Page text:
Once you gain more legal experience in certain types of legal practice, you should try to optimise your profile for such specialisms. So, for instance, if you are an employment law solicitor, your title could be Employment Law Solicitor in Bristol | X Y. Or if you specialise in a certain type of personal injury claim, your title could be Medical Negligence Claims Solicitor Manchester | X Y. There are various other opportunities for optimising your profile, such as in your main bio, within your employment history section and within the Skills section. Note that this post was first written several years ago and LinkedIn’s features have moved on somewhat since then. For a more up to date guide to optimising your LinkedIn profile, please see a guide to which I contributed over on the Moore Legal Technology website here.
Tip 2: Join Relevant Groups
While many would suggest it being more important to scope out friends and connect with current connections as soon as possible, I would strongly encourage you to join relevant groups as early as possible for two main reasons:- first, you can connect with others by stating that you are also a member of the same Group(s) as them; and second, there are relevant discussions to which you can contribute or from which you can learn new information or get recommendations. These can be found by performing a search through the “Groups” section for relevant terms e.g. “Law” or “Legal” or more specific terms, or by looking at groups that similar people have joined. Thereafter it is a good idea to set notifications to weekly, rather than daily, alerts; this can help prevent your email becoming clogged with Linkedin Group notifications.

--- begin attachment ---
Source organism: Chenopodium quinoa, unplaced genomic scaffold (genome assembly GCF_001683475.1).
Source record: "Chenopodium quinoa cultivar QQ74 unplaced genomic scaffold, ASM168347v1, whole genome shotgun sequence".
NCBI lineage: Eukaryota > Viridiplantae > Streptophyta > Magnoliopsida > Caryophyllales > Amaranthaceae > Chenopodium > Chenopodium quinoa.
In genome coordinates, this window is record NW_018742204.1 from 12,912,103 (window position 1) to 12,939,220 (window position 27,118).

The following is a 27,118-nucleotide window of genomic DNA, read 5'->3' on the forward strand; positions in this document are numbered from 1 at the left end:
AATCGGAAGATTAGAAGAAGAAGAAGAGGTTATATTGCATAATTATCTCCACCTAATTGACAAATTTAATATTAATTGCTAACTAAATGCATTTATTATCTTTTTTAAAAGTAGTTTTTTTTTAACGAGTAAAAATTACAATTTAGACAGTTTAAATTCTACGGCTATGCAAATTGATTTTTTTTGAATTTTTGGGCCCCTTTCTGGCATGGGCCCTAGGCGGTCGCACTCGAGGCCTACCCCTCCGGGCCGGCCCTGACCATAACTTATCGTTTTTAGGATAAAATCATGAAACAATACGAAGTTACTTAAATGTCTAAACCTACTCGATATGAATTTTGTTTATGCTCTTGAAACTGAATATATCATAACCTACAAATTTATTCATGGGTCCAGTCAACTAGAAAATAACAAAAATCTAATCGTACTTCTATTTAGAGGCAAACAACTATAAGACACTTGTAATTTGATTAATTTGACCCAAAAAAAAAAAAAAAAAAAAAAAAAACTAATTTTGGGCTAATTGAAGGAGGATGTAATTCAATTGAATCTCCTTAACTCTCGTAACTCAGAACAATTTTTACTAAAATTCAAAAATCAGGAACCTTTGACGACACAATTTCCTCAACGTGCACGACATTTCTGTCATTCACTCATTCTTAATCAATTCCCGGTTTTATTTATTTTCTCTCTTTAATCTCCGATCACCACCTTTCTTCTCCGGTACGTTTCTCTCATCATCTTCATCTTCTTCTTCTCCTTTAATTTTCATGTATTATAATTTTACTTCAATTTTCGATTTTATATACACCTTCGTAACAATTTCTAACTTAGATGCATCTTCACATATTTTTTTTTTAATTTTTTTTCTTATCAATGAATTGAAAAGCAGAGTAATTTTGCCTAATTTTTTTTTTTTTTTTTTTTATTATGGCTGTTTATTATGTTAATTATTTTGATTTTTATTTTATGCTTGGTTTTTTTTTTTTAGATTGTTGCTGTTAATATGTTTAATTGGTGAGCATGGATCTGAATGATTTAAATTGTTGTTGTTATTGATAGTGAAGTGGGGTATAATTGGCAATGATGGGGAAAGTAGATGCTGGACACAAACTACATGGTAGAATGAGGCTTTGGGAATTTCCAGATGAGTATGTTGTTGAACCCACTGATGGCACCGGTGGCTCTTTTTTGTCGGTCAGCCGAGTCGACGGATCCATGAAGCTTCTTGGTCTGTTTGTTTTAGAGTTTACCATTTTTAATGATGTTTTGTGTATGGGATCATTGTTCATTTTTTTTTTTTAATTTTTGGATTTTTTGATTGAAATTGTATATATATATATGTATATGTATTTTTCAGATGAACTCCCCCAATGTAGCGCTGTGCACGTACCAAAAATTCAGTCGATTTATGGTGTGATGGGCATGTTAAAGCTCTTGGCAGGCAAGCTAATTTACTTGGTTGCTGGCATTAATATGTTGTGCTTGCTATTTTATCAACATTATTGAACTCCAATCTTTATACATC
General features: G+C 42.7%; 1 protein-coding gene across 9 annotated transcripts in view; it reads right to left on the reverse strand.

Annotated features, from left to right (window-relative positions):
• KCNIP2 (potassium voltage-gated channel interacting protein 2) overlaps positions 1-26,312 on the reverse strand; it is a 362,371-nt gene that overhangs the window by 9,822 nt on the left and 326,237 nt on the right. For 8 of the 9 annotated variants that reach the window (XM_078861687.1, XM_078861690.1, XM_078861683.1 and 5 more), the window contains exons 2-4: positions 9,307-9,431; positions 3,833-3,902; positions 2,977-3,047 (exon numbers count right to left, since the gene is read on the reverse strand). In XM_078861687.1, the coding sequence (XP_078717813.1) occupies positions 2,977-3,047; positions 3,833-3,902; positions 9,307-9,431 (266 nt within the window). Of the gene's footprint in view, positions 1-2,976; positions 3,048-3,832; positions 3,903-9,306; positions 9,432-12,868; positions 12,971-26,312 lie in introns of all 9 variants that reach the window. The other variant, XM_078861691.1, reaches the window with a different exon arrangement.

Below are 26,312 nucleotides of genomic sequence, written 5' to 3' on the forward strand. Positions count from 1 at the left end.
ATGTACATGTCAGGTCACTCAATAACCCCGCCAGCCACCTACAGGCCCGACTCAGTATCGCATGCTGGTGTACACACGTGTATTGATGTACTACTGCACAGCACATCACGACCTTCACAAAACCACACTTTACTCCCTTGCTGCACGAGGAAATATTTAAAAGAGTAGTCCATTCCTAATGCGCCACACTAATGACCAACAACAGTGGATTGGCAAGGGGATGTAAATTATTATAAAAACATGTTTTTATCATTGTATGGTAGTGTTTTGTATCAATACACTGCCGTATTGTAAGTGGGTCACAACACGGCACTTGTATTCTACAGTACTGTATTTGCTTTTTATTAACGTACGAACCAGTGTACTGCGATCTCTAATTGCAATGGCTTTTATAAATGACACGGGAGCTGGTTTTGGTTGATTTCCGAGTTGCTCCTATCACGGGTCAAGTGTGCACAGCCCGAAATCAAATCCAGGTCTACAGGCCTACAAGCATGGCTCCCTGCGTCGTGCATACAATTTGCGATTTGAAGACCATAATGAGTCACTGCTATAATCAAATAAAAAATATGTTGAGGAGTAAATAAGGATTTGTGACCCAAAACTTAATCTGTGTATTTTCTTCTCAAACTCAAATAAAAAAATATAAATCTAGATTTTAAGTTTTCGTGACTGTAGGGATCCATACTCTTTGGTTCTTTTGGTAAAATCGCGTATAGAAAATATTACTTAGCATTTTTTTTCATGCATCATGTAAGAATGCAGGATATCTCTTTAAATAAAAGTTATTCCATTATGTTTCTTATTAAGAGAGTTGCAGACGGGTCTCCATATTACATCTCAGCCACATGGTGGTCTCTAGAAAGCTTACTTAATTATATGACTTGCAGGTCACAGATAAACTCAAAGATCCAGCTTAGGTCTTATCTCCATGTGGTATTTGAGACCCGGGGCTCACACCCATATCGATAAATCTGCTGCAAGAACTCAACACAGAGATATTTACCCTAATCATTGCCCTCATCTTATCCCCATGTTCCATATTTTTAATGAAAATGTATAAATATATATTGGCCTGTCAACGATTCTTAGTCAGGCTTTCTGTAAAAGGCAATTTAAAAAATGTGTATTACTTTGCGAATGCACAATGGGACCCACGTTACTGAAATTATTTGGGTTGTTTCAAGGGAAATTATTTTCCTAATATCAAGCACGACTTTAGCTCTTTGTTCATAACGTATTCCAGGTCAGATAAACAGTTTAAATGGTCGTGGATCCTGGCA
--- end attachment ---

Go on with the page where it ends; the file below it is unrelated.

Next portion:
Tip 3: Engage in Group Discussions
Generally, with the more professional, sector-specific groups, the discussion tends to be more expert in nature. It is, therefore, best to discuss topics about which you are knowledgeable and for which you can add valuable contributions.
As I have blogged about previously in my post Top 5 Reasons for Young Lawyers and Barristers to Get Blogging, by engaging with other lawyers and other professionals and demonstrating expertise in a certain area, you are opening yourself and your firm up to potentially valuable relationships.